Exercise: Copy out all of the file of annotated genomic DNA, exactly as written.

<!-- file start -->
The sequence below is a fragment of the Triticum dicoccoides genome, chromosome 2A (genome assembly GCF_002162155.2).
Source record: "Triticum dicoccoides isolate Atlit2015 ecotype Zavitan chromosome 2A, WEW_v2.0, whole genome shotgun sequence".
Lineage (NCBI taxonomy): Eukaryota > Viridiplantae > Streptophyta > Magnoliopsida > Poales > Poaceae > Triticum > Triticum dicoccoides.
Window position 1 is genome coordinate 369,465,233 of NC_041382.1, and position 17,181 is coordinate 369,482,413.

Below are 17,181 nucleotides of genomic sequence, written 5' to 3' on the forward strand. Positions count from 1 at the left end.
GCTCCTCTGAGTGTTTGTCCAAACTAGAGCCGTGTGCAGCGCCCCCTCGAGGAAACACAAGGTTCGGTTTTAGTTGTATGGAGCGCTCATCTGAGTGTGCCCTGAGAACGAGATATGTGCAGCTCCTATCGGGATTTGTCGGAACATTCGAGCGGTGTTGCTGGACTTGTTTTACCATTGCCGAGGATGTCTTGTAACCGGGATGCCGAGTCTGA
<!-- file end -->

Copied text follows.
The sequence below is a fragment of the Triticum dicoccoides genome, chromosome 2A (genome assembly GCF_002162155.2).
Source record: "Triticum dicoccoides isolate Atlit2015 ecotype Zavitan chromosome 2A, WEW_v2.0, whole genome shotgun sequence".
Lineage (NCBI taxonomy): Eukaryota > Viridiplantae > Streptophyta > Magnoliopsida > Poales > Poaceae > Triticum > Triticum dicoccoides.
Window position 1 is genome coordinate 369,465,233 of NC_041382.1, and position 17,181 is coordinate 369,482,413.

Below are 17,181 nucleotides of genomic sequence, written 5' to 3' on the forward strand. Positions count from 1 at the left end.
GCTCCTCTGAGTGTTTGTCCAAACTAGAGCCGTGTGCAGCGCCCCCTCGAGGAAACACAAGGTTCGGTTTTAGTTGTATGGAGCGCTCATCTGAGTGTGCCCTGAGAACGAGATATGTGCAGCTCCTATCGGGATTTGTCGGAACATTCGAGCGGTGTTGCTGGACTTGTTTTACCATTGCCGAGGATGTCTTGTAACCGGGATGCCGAGTCTGA